Tuesday , 14 July 2020

Dark Clouds Are Looming Over U.S. Financial Markets BUT Even the Darkest of Clouds Have Silver Linings

“There is no question a dark cloud is looming over U.S. financial markets [and] that cloud just got a little darker over the past two days as key support levels in all of the crucial equity indices were violated. This sends a loud and clear signal to pay attention. [That being said,] even the darkest of clouds has a silver lining [so] my goal here is to highlight some contrarian points of view on an otherwise gloomy market perspective…”

Prepared by Lorimer Wilson, editor of munKNEE.com – Your KEY To Making Money! 

[Editor’s Note: This version* of the original article by Ryan Puplava has been edited ([ ]), restructured and abridged (…) by 37% for a FASTER – and easier – read. Please note: This complete paragraph must be included in any re-posting to avoid copyright infringement.]

“First the Looming Clouds

Before moving on to key areas of the market that have improved, let’s first focus on where the damage is and what needs to improve if a rally takes hold.

  • Energy and Financials are crucial.
    • Oil has been in a freefall from $77 to $47 finally breaking below $50 today. That isn’t helping growth concerns as oil is a barometer on the economy.
    • The S&P 500 energy sector index surpassed the bullish 2016-2018 trend and is currently breaking through a key demand zone. If a rally doesn’t take the index back into the demand zone, it puts the 2016 lows in view.
    • The announced OPEC cut to production failed to encourage any stabilization as growth concerns and excess supply carry the day after last week’s disappointing Chinese economic announcements as well as disheartening flash Purchasing Managers’ Index data for Europe and the U.S.
  • The financial sector of the S&P 500 also continues to suffer.
    • The yield curve has been flat and the spread between the 2-year Treasury and the 10-year Treasury continues to narrow. That doesn’t help financial institutions who borrow on the short end of the curve to lend out on the long end of the curve.  A narrow spread equates to lower profitability and can eventually cut off financial institution’s ability to lend.

News of the 2, 3, and 5-year inversion a couple weeks ago sent the financials reeling. While the relative strength of the financial sector versus the S&P 500 improved in November on news Powell considered rates just below neutral, that event has whipsawed on the inversion news and the financials continue to be a source of pain for the bulls.

The Silver Lining

The semiconductor industry is the brains of modern electronics and represents America’s fourth largest export to the world…[and] is the number one contributor to labor productivity. From an intermarket analysis perspective, the industry often leads the market at tops and bottoms.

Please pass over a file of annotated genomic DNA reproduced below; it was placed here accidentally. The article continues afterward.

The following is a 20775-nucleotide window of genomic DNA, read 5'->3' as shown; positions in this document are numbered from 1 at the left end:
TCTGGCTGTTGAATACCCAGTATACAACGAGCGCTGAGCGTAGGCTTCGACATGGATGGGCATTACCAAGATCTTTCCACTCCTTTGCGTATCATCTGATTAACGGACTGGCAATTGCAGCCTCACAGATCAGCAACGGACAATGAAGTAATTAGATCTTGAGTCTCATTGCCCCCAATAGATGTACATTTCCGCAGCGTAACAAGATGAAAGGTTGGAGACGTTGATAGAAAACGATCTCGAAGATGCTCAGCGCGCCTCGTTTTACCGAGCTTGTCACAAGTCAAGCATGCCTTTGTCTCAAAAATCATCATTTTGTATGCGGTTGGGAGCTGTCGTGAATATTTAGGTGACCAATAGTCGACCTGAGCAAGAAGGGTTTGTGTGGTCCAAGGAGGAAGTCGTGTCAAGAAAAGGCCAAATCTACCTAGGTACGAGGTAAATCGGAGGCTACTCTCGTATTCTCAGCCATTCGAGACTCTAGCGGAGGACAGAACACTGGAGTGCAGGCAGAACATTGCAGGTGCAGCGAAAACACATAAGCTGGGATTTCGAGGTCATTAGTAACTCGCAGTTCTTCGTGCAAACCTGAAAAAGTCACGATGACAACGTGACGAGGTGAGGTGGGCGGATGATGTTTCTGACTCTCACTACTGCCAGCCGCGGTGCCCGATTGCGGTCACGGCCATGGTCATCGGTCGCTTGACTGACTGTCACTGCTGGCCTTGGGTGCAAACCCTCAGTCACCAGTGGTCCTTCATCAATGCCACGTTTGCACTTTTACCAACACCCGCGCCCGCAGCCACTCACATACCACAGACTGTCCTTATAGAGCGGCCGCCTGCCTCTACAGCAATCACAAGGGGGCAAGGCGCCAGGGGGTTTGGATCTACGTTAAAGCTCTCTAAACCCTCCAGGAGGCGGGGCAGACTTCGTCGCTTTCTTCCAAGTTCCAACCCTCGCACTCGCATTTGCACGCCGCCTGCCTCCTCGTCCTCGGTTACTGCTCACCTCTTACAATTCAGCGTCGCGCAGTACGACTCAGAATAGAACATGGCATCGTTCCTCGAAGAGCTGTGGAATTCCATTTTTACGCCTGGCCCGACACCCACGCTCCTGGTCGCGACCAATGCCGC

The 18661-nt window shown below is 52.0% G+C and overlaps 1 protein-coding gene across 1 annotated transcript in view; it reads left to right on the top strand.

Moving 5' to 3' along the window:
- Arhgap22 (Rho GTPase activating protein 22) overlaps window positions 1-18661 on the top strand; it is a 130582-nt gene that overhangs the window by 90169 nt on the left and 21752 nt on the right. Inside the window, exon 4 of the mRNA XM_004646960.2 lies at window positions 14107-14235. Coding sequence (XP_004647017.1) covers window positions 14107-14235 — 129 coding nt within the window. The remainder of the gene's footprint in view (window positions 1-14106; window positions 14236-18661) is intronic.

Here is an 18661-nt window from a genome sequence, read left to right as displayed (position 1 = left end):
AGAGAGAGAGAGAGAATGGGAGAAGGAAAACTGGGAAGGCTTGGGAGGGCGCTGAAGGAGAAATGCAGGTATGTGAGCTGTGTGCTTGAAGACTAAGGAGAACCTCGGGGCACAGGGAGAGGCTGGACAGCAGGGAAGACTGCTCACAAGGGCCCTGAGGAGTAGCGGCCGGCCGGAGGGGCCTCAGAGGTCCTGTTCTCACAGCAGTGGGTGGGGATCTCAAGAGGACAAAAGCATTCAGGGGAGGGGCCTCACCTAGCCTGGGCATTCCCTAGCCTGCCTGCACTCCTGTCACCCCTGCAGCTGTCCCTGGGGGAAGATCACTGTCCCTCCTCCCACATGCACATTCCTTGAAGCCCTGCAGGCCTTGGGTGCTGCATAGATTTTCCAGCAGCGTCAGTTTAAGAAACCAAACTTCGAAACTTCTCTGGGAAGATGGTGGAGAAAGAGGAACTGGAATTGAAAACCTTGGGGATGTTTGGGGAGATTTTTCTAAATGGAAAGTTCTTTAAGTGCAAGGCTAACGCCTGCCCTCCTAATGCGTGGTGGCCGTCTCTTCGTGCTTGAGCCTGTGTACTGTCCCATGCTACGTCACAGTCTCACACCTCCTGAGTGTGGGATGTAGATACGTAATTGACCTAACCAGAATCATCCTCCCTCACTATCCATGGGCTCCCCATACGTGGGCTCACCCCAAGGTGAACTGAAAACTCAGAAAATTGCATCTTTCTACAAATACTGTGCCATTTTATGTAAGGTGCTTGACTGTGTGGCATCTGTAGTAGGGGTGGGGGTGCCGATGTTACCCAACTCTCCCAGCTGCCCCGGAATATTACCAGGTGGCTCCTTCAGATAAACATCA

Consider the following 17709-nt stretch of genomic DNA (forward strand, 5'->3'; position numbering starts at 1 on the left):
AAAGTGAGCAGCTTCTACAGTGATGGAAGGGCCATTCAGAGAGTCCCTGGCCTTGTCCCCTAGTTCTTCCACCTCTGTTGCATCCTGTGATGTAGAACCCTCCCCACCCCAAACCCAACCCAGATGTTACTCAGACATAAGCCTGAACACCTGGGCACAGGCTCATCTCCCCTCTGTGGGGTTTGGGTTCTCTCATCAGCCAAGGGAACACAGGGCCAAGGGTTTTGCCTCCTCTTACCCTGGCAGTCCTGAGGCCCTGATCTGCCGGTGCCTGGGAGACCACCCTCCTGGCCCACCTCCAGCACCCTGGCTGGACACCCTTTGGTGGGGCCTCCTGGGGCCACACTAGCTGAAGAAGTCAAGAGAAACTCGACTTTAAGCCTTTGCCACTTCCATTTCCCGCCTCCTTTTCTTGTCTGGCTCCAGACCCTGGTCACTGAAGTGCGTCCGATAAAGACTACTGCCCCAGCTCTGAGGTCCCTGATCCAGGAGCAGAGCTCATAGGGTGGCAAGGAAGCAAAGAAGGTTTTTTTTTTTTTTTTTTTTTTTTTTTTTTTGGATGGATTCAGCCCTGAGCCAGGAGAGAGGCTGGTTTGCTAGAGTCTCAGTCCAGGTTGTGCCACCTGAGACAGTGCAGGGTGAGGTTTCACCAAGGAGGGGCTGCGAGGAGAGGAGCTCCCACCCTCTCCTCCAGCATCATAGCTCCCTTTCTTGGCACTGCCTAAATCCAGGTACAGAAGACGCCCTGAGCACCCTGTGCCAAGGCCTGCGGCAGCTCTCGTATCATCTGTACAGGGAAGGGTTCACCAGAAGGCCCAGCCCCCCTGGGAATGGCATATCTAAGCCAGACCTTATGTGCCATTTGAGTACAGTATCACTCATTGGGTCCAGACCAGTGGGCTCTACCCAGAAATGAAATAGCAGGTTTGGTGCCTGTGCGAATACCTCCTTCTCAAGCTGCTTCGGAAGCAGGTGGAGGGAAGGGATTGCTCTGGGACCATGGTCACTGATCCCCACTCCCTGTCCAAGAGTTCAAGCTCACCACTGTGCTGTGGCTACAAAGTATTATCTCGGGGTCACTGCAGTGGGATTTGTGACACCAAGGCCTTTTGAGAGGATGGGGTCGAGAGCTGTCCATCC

• While a top has been in place since October, and the trend is down, the underperformance of the sector started back in June. That has recently reversed and is a warning that semiconductors are outperforming the market through the recent weakness.

This is an industry group that tends to lead risk appetites and it will need to be monitored closely in the days and weeks ahead.

…Below you can see another silver lining in an otherwise gloomy market. The chart below shows:

  • the Index has been holding above the October low despite weakness in the U.S. equity markets. Relative strength shows this clearly in a new uptrend.
  • The long-term trend is still down and will take more time to develop a bottom on the chart.

This is just a silver lining that will need to be monitored closely in the days and weeks ahead. The index has 30 percent exposure to China – its largest area of concentration geographically. If trade developments continue to be positive with the U.S., the Emerging Market Index could become more bullish.


There are key areas where the damage is currently, as well as key areas that foretold of this correction, and they are only now showing signs of relative strength, [but] relative strength (the comparison of one market to another) is not enough to be bullish on these areas. There needs  to be continued improvement in price and time for a bottom to develop…”

(*The author’s views and conclusions are unaltered and no personal comments have been included to maintain the integrity of the original article. Furthermore, the views, conclusions and any recommendations offered in this article are not to be construed as an endorsement of such by the editor.)

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